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'Glitch' reveals $915,000 less in city expenditures

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Jamie Clary
Steve Brown
Scott Sprouse
Mark Skidmore

The city's Board of Mayor and Aldermen danced around the idea of proposing a property tax increase on Tuesday, but voted in the end to pass on second and final reading a $50 million 2017-18 fiscal year budget that keeps the rate at 75 cents per $100 of assessed value.

As they did on first reading May 23, leaders also voted to raise the annual garbage collection fee by $21 to $284 a year. They also discussed borrowing more than $5 million in the form of a bond for several items not funded in the budget like the purchase of two new fire engines, money to re-construct a fire station on Free Hill Road, and for additional paving.

In the end, several amendments to the budget passed - including funding for an additional police officer; funds to widen Walton Ferry Road to Nokes Drive; a staff vehicle for the fire department; two additional public works department employees, and more money for an economic and community development position.

The amendments were made after Mayor Jamie Clary revealed that the city has $915,000 more than it thought it had when leaders first voted on the budget three weeks earlier.

"Through the help of Alderman Steve Brown and [Finance Director] Ron Minnicks we found $915,000 we feel like we don't have to spend," said Clary. He explained that the difference came from unfilled salaries - typically promotions - in the police and fire departments.

The discovery means the city's expenditures will decrease overall by $915,511, he added.

"It's a good problem to have," said Clary

Brown pointed out that that the city is not cutting employees or expenditures.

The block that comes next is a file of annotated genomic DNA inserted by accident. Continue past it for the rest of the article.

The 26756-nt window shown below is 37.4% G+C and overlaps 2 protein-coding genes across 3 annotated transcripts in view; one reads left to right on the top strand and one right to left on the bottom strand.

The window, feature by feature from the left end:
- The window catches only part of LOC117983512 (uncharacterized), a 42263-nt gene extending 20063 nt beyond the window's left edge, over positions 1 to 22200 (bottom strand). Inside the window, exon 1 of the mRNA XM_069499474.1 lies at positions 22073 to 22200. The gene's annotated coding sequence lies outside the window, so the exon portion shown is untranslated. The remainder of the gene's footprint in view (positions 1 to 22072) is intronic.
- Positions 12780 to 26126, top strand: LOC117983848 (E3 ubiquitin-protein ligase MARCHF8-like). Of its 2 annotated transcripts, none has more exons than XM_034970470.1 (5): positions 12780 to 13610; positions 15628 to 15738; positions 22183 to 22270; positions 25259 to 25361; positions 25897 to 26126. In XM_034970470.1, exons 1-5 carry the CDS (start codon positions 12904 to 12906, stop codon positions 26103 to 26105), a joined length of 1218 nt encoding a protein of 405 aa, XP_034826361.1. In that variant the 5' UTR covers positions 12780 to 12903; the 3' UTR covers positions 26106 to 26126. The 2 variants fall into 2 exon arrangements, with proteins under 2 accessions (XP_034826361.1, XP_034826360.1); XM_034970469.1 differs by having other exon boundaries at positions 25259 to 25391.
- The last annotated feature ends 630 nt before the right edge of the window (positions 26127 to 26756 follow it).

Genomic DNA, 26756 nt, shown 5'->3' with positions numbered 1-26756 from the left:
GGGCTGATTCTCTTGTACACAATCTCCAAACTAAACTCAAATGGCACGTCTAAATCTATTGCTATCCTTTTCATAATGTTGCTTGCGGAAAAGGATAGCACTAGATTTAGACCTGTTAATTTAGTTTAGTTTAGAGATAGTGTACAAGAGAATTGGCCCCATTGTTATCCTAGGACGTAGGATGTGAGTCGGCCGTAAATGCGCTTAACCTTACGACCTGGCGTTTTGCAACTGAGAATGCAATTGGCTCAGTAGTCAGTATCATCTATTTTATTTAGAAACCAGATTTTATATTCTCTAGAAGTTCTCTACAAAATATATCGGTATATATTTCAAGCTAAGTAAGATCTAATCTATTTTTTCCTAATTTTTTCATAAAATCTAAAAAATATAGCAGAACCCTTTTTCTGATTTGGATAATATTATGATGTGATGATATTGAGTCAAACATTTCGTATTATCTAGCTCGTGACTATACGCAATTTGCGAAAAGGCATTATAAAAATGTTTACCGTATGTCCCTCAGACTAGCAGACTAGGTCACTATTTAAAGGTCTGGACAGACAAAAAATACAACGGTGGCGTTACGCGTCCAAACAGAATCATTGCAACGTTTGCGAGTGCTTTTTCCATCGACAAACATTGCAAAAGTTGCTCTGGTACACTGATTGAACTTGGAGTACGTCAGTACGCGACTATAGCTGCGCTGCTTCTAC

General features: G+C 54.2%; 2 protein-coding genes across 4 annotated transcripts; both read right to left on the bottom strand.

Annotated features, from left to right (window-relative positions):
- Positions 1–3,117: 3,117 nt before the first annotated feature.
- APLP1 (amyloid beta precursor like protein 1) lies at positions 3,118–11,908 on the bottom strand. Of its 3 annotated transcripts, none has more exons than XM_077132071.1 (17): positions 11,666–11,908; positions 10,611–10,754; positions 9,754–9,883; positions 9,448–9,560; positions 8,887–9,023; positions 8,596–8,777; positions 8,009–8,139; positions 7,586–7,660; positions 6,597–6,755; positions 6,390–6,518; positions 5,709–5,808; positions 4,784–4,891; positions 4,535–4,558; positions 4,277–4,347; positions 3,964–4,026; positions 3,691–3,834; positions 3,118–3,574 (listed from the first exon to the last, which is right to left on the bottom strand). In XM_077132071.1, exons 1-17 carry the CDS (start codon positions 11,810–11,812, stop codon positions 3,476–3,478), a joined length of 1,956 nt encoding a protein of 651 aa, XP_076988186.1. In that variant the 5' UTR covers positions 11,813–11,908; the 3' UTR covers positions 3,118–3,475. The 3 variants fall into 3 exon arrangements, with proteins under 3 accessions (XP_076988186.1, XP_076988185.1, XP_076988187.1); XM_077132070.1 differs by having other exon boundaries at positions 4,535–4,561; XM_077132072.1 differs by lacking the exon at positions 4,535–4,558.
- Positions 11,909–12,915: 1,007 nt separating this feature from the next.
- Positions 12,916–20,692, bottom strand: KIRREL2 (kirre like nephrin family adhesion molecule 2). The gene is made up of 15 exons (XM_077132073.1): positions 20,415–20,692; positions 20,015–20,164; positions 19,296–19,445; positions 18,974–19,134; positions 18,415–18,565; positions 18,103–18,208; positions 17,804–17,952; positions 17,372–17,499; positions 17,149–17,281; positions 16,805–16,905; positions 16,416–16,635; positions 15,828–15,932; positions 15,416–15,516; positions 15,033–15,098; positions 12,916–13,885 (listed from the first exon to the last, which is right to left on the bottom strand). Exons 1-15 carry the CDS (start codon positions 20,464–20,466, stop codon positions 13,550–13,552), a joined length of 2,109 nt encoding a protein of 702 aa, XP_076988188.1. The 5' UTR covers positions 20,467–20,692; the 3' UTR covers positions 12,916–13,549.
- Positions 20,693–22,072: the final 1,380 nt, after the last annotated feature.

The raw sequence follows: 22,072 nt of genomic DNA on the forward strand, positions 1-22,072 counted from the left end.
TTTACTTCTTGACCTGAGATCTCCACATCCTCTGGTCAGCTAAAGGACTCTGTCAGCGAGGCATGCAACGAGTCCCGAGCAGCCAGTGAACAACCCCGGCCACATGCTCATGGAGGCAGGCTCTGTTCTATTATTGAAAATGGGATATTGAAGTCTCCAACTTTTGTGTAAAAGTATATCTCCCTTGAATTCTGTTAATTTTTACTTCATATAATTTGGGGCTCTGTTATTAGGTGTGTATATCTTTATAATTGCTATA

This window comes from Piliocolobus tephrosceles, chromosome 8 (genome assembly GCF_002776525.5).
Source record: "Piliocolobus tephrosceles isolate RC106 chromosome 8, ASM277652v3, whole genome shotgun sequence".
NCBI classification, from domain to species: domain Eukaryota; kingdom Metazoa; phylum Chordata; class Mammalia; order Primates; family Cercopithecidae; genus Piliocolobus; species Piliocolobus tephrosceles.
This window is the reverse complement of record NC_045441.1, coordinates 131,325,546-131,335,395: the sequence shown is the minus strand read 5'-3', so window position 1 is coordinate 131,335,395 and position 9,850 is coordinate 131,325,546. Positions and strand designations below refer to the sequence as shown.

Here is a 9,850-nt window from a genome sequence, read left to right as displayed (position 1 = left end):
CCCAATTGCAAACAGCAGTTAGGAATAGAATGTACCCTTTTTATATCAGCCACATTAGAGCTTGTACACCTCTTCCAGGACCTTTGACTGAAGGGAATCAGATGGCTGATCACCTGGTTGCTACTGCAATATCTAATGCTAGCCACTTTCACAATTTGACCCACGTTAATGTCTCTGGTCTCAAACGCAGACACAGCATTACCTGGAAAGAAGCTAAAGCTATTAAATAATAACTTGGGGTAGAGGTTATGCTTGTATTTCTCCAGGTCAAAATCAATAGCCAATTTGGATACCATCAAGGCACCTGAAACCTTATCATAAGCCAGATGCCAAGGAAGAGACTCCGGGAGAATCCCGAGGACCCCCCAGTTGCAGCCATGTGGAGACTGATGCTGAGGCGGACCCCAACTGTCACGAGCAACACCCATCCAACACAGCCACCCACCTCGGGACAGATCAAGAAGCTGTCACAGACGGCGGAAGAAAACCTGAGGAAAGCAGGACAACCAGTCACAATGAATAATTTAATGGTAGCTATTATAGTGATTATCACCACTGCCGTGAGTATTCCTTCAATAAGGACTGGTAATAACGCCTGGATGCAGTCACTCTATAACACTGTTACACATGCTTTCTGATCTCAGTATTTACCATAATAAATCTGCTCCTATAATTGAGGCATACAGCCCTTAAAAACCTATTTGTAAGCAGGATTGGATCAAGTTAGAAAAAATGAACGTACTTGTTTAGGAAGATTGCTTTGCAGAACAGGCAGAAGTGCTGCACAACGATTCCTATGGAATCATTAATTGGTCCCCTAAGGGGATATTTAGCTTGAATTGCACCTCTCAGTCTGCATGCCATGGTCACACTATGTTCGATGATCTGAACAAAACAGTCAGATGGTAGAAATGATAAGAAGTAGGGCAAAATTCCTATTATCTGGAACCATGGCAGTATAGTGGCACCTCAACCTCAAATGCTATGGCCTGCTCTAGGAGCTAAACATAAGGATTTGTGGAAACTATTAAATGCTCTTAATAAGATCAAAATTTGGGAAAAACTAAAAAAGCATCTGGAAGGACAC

"We had a glitch in the system so we got a windfall, that's basically what that comes down to," said Brown who sits on the city's Public Safety Committee. "The community got a windfall."

However, board members then moved to spend much of that money - leaving a general fund balance of $2.9 million. The general fund is the city's operating account. The city does not have a reserve, or rainy day fund.

The spending did not include, however, a proposal by Clary to increase library funding in order to keep the facility open on Fridays and a couple hours longer on Saturday.

Clary had proposed that the city give $68,000 more to Sumner County, who operates the facility to fund the extra hours. That proposal died for lack of a second May 23 with some aldermen saying longer library hours didn't seem to be an issue with constituents. Others said it was the county's job to fund the facility, not the city. Following the meeting three weeks ago, Clary urged residents on his campaign email list to contact aldermen and let them know they wanted more funding. He also circulated a petition on social media.

On Tuesday, Clary proposed the city pitch in $34,000 and request $34,000 from Sumner County government. That motion failed 6 to 6.

At the beginning of Tuesday's meeting Public Works Director Chip Moore expressed concerns about the city's low general fund and how it could affect several projects his department has planned over the next three years, including needed road improvements.